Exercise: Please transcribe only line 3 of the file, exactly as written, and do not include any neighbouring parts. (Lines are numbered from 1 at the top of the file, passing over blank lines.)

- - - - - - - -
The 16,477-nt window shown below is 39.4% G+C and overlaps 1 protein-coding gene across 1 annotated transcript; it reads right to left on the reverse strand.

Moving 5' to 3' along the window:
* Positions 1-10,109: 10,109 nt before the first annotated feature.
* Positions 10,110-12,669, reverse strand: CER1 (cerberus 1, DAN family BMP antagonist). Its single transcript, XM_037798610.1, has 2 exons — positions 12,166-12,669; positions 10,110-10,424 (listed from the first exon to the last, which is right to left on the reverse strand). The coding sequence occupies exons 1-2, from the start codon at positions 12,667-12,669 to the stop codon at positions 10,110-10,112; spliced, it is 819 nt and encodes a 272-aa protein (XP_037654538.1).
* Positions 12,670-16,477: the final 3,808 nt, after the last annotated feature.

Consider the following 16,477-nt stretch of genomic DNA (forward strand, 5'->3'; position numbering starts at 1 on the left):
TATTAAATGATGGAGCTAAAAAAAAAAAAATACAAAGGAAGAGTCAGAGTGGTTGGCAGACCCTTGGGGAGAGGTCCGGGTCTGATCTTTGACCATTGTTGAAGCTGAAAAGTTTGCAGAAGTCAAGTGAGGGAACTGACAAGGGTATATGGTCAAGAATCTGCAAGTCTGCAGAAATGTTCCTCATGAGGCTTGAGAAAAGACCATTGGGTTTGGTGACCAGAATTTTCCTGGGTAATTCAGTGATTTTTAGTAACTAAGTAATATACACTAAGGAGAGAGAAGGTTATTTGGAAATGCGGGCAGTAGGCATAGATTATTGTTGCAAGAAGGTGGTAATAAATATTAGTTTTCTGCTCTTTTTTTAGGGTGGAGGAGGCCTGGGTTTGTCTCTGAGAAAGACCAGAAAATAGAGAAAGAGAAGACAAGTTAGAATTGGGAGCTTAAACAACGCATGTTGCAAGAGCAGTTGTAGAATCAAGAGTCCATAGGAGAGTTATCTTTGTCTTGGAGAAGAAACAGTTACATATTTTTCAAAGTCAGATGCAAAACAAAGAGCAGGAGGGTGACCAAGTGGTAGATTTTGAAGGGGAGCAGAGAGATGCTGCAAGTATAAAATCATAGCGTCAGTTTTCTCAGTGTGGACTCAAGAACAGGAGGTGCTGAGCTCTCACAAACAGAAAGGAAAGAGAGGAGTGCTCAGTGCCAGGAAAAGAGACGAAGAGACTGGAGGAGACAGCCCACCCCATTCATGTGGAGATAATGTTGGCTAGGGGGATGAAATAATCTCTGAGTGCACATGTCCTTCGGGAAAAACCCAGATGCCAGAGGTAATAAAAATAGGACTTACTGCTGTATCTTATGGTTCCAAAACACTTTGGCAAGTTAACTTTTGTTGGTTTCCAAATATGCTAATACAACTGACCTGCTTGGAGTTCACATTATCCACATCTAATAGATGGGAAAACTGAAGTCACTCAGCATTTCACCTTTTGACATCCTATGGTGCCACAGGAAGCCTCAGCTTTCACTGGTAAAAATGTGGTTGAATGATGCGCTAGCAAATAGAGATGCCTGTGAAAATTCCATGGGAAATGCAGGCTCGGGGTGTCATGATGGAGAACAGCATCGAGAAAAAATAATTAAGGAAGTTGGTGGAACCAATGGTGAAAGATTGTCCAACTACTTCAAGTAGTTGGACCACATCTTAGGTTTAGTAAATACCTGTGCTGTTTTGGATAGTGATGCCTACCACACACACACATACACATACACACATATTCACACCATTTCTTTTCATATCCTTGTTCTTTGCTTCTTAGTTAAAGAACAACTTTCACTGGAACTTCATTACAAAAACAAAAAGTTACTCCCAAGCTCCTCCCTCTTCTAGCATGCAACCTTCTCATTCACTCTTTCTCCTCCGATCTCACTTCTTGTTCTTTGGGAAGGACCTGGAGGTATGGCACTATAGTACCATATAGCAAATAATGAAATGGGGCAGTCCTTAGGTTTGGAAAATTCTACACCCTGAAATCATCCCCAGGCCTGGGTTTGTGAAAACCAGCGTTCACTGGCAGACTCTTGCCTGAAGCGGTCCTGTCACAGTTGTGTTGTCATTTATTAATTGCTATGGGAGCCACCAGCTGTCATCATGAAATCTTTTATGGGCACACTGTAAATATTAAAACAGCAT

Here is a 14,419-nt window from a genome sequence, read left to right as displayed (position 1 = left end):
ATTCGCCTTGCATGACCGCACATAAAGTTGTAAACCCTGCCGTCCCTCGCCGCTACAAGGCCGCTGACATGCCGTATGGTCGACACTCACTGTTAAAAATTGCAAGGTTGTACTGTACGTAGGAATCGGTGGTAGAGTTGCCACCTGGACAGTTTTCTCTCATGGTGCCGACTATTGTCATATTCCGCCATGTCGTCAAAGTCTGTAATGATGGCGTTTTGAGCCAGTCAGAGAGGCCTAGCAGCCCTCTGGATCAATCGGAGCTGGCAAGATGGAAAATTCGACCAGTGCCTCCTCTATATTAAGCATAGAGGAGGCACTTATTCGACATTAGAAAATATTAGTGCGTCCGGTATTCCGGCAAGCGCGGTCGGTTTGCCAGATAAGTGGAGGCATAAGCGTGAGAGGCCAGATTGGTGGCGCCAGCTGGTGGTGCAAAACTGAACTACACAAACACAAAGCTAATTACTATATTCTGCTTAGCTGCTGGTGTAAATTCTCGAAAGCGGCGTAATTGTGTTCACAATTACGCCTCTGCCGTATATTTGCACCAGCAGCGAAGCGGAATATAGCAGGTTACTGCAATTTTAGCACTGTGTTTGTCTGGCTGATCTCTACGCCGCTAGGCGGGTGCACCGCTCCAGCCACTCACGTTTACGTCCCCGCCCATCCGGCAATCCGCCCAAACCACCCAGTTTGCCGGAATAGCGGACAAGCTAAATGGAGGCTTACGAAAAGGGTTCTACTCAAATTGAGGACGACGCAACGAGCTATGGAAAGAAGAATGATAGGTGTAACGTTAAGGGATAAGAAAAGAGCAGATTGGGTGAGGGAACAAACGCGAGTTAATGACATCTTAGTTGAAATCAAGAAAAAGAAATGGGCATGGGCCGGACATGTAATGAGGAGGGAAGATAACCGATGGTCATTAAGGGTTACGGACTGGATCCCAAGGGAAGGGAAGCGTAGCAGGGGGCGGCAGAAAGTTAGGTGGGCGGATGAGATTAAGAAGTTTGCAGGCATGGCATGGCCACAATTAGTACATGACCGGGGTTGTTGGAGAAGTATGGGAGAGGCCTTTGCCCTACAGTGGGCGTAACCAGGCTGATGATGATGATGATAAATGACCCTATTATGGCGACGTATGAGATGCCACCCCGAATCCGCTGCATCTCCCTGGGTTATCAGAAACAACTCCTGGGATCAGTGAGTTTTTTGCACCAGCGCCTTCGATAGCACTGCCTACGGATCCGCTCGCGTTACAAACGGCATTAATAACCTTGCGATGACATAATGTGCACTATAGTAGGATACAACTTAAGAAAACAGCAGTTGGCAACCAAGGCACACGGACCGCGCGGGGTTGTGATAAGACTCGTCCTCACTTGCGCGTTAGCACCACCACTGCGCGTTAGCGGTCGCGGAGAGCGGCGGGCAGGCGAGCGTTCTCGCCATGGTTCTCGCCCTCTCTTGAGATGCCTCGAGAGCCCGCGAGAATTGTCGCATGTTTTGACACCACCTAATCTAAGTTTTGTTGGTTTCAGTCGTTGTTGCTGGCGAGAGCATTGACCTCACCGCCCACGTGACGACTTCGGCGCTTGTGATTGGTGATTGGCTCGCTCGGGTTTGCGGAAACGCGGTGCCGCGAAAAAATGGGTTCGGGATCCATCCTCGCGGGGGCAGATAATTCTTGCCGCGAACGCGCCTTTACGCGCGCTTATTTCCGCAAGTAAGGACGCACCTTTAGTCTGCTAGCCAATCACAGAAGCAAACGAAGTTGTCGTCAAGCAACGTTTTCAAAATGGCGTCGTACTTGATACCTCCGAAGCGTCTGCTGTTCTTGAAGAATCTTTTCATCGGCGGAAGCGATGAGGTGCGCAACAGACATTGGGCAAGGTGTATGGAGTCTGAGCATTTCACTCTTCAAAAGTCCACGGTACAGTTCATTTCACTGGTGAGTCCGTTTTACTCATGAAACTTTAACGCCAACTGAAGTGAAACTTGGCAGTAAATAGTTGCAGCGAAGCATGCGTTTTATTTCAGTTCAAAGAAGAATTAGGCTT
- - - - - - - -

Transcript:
* Positions 1-10,109: 10,109 nt before the first annotated feature.